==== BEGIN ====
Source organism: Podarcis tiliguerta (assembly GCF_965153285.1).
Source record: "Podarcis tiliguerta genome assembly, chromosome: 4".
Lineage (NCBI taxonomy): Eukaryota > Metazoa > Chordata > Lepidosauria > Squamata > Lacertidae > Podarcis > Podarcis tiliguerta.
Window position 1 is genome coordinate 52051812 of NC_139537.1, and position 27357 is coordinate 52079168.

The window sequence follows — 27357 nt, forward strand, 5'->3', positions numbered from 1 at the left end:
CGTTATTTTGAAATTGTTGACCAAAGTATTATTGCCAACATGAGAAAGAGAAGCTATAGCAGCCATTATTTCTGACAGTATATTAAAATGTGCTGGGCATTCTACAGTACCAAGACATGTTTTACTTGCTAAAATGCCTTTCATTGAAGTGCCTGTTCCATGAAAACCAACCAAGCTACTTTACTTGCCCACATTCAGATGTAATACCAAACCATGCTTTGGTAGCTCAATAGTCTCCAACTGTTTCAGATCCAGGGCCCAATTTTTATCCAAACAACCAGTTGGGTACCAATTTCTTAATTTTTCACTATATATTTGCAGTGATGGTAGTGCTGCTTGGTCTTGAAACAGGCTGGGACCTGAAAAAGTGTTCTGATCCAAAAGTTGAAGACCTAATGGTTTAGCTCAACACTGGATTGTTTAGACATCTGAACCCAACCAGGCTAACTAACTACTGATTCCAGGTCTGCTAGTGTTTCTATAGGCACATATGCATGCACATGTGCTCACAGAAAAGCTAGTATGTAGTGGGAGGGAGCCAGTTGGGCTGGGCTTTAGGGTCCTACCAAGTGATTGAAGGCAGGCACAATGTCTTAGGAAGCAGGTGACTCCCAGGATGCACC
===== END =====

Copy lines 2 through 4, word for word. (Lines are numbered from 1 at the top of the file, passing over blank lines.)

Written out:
Source record: "Podarcis tiliguerta genome assembly, chromosome: 4".
Lineage (NCBI taxonomy): Eukaryota > Metazoa > Chordata > Lepidosauria > Squamata > Lacertidae > Podarcis > Podarcis tiliguerta.
Window position 1 is genome coordinate 52051812 of NC_139537.1, and position 27357 is coordinate 52079168.